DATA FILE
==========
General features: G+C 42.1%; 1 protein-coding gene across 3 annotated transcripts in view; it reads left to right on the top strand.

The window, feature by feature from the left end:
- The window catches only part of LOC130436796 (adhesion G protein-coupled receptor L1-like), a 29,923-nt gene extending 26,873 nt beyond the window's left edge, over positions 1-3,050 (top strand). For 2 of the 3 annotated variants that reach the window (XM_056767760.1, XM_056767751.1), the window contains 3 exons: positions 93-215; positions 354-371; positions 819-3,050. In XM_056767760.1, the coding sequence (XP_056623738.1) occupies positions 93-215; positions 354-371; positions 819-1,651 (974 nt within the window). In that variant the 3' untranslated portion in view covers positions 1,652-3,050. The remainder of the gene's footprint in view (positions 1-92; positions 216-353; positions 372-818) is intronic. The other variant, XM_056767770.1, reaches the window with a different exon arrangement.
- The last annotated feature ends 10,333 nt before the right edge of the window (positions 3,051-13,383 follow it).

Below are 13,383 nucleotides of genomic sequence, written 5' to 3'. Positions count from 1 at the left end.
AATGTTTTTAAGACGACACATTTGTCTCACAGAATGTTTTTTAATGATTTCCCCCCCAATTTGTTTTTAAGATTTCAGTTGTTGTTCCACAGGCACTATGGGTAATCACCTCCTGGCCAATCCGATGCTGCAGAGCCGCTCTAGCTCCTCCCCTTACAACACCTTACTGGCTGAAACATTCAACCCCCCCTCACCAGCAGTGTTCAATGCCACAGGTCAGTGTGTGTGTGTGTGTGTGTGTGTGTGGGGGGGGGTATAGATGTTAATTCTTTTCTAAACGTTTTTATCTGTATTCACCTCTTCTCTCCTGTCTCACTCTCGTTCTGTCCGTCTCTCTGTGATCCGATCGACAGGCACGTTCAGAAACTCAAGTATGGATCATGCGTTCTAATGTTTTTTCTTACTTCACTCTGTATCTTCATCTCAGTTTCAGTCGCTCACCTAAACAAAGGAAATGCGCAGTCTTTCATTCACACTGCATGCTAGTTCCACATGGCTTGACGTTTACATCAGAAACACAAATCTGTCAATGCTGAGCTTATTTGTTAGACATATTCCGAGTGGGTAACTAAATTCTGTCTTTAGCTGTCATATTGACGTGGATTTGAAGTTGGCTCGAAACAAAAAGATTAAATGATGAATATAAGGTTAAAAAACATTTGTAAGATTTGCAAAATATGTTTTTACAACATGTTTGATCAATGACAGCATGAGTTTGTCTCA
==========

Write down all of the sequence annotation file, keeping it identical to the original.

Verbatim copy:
General features: G+C 42.1%; 1 protein-coding gene across 3 annotated transcripts in view; it reads left to right on the top strand.

The window, feature by feature from the left end:
- The window catches only part of LOC130436796 (adhesion G protein-coupled receptor L1-like), a 29,923-nt gene extending 26,873 nt beyond the window's left edge, over positions 1-3,050 (top strand). For 2 of the 3 annotated variants that reach the window (XM_056767760.1, XM_056767751.1), the window contains 3 exons: positions 93-215; positions 354-371; positions 819-3,050. In XM_056767760.1, the coding sequence (XP_056623738.1) occupies positions 93-215; positions 354-371; positions 819-1,651 (974 nt within the window). In that variant the 3' untranslated portion in view covers positions 1,652-3,050. The remainder of the gene's footprint in view (positions 1-92; positions 216-353; positions 372-818) is intronic. The other variant, XM_056767770.1, reaches the window with a different exon arrangement.
- The last annotated feature ends 10,333 nt before the right edge of the window (positions 3,051-13,383 follow it).

Below are 13,383 nucleotides of genomic sequence, written 5' to 3'. Positions count from 1 at the left end.
AATGTTTTTAAGACGACACATTTGTCTCACAGAATGTTTTTTAATGATTTCCCCCCCAATTTGTTTTTAAGATTTCAGTTGTTGTTCCACAGGCACTATGGGTAATCACCTCCTGGCCAATCCGATGCTGCAGAGCCGCTCTAGCTCCTCCCCTTACAACACCTTACTGGCTGAAACATTCAACCCCCCCTCACCAGCAGTGTTCAATGCCACAGGTCAGTGTGTGTGTGTGTGTGTGTGTGTGTGGGGGGGGGTATAGATGTTAATTCTTTTCTAAACGTTTTTATCTGTATTCACCTCTTCTCTCCTGTCTCACTCTCGTTCTGTCCGTCTCTCTGTGATCCGATCGACAGGCACGTTCAGAAACTCAAGTATGGATCATGCGTTCTAATGTTTTTTCTTACTTCACTCTGTATCTTCATCTCAGTTTCAGTCGCTCACCTAAACAAAGGAAATGCGCAGTCTTTCATTCACACTGCATGCTAGTTCCACATGGCTTGACGTTTACATCAGAAACACAAATCTGTCAATGCTGAGCTTATTTGTTAGACATATTCCGAGTGGGTAACTAAATTCTGTCTTTAGCTGTCATATTGACGTGGATTTGAAGTTGGCTCGAAACAAAAAGATTAAATGATGAATATAAGGTTAAAAAACATTTGTAAGATTTGCAAAATATGTTTTTACAACATGTTTGATCAATGACAGCATGAGTTTGTCTCA